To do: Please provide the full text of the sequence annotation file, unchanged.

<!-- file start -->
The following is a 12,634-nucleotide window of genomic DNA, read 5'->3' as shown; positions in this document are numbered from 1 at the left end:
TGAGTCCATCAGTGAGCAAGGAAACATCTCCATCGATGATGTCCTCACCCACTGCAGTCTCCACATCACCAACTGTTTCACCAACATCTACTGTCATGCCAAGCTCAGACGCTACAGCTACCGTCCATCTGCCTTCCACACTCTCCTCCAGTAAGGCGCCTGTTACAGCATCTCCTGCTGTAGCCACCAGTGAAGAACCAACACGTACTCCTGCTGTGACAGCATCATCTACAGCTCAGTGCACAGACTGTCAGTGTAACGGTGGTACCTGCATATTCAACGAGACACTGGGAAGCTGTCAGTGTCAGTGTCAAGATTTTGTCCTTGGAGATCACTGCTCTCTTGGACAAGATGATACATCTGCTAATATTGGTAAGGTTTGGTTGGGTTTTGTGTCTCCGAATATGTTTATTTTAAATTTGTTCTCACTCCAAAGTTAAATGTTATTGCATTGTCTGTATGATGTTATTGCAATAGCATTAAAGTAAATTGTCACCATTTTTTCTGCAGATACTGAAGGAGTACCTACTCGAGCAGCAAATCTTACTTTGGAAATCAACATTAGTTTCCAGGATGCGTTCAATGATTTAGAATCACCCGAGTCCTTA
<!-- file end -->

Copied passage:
The following is a 12,634-nucleotide window of genomic DNA, read 5'->3' as shown; positions in this document are numbered from 1 at the left end:
TGAGTCCATCAGTGAGCAAGGAAACATCTCCATCGATGATGTCCTCACCCACTGCAGTCTCCACATCACCAACTGTTTCACCAACATCTACTGTCATGCCAAGCTCAGACGCTACAGCTACCGTCCATCTGCCTTCCACACTCTCCTCCAGTAAGGCGCCTGTTACAGCATCTCCTGCTGTAGCCACCAGTGAAGAACCAACACGTACTCCTGCTGTGACAGCATCATCTACAGCTCAGTGCACAGACTGTCAGTGTAACGGTGGTACCTGCATATTCAACGAGACACTGGGAAGCTGTCAGTGTCAGTGTCAAGATTTTGTCCTTGGAGATCACTGCTCTCTTGGACAAGATGATACATCTGCTAATATTGGTAAGGTTTGGTTGGGTTTTGTGTCTCCGAATATGTTTATTTTAAATTTGTTCTCACTCCAAAGTTAAATGTTATTGCATTGTCTGTATGATGTTATTGCAATAGCATTAAAGTAAATTGTCACCATTTTTTCTGCAGATACTGAAGGAGTACCTACTCGAGCAGCAAATCTTACTTTGGAAATCAACATTAGTTTCCAGGATGCGTTCAATGATTTAGAATCACCCGAGTCCTTA